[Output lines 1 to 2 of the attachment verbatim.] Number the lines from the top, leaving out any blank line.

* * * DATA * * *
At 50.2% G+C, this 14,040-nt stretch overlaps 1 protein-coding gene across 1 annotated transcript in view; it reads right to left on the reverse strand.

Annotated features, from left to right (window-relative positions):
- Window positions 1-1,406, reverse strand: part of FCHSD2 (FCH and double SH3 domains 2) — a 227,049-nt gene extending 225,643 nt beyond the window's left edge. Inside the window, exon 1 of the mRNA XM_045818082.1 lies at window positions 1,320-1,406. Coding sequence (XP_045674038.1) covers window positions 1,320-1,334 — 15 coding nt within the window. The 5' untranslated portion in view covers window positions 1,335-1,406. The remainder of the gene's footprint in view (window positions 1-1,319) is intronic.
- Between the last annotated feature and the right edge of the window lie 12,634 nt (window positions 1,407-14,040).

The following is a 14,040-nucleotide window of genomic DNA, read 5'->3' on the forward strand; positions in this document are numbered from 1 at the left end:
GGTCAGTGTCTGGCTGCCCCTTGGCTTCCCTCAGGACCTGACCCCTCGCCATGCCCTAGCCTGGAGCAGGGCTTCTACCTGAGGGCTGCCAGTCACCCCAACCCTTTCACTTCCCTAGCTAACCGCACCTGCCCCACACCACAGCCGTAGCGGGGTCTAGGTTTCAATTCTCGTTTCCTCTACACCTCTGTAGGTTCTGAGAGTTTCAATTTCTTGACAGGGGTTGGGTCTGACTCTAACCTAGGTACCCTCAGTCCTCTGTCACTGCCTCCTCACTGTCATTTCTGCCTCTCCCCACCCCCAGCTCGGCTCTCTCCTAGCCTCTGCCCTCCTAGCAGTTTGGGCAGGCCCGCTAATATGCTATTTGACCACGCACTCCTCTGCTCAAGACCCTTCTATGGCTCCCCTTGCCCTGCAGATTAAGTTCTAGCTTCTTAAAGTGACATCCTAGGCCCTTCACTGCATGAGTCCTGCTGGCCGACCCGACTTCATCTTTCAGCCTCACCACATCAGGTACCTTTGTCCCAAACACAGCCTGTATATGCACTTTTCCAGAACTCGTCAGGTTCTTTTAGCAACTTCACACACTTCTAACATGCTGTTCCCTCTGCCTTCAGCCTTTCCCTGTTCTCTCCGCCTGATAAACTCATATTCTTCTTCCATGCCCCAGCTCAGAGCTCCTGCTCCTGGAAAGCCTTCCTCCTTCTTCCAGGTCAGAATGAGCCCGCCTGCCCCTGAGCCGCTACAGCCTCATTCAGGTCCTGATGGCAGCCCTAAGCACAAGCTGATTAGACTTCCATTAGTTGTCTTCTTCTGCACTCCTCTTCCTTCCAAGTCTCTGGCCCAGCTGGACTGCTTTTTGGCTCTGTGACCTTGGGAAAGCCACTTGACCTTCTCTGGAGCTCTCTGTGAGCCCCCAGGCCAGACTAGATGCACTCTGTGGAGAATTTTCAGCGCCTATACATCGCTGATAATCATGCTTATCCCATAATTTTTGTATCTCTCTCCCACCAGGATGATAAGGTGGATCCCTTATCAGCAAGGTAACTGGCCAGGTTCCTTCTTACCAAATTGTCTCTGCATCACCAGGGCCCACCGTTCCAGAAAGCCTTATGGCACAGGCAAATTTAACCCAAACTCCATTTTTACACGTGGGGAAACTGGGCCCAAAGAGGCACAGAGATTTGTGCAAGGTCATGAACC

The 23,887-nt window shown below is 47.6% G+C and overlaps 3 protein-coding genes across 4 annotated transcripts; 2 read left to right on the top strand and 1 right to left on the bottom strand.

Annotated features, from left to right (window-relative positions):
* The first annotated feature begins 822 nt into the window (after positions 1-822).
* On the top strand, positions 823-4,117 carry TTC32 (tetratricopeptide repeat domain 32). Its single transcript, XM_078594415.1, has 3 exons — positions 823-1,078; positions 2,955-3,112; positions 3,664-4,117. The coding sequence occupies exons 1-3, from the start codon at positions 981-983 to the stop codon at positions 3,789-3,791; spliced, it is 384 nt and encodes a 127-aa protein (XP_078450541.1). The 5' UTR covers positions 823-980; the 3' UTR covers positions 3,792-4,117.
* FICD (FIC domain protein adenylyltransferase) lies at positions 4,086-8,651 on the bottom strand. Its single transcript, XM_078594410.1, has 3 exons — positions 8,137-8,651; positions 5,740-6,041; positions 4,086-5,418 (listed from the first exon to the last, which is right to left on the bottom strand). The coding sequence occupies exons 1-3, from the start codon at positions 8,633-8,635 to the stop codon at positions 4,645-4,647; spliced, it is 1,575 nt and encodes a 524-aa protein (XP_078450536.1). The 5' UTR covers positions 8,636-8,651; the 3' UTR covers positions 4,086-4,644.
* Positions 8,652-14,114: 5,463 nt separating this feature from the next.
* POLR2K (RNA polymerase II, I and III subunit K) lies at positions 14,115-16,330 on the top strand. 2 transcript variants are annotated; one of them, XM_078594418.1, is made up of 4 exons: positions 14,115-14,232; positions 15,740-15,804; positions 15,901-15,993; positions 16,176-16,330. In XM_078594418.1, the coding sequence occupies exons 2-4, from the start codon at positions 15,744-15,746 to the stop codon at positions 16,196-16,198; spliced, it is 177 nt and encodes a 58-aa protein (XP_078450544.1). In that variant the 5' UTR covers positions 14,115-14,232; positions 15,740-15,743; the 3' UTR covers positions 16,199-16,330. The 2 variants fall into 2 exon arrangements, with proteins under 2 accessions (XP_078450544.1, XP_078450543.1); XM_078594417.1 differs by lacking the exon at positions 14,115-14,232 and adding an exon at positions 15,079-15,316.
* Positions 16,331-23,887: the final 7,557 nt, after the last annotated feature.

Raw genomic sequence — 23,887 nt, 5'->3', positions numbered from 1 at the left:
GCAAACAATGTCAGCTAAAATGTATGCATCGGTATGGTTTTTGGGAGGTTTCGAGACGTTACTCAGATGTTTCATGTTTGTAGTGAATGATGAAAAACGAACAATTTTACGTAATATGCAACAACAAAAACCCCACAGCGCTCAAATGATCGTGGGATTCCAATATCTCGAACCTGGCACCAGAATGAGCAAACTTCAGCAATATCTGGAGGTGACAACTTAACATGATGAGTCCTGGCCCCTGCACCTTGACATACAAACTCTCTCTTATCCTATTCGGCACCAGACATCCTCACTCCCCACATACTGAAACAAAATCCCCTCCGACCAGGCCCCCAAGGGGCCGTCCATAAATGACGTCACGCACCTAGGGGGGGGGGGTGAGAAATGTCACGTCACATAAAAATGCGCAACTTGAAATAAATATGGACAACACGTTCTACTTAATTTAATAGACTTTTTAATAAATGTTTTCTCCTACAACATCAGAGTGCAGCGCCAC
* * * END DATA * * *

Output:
At 50.2% G+C, this 14,040-nt stretch overlaps 1 protein-coding gene across 1 annotated transcript in view; it reads right to left on the reverse strand.

Annotated features, from left to right (window-relative positions):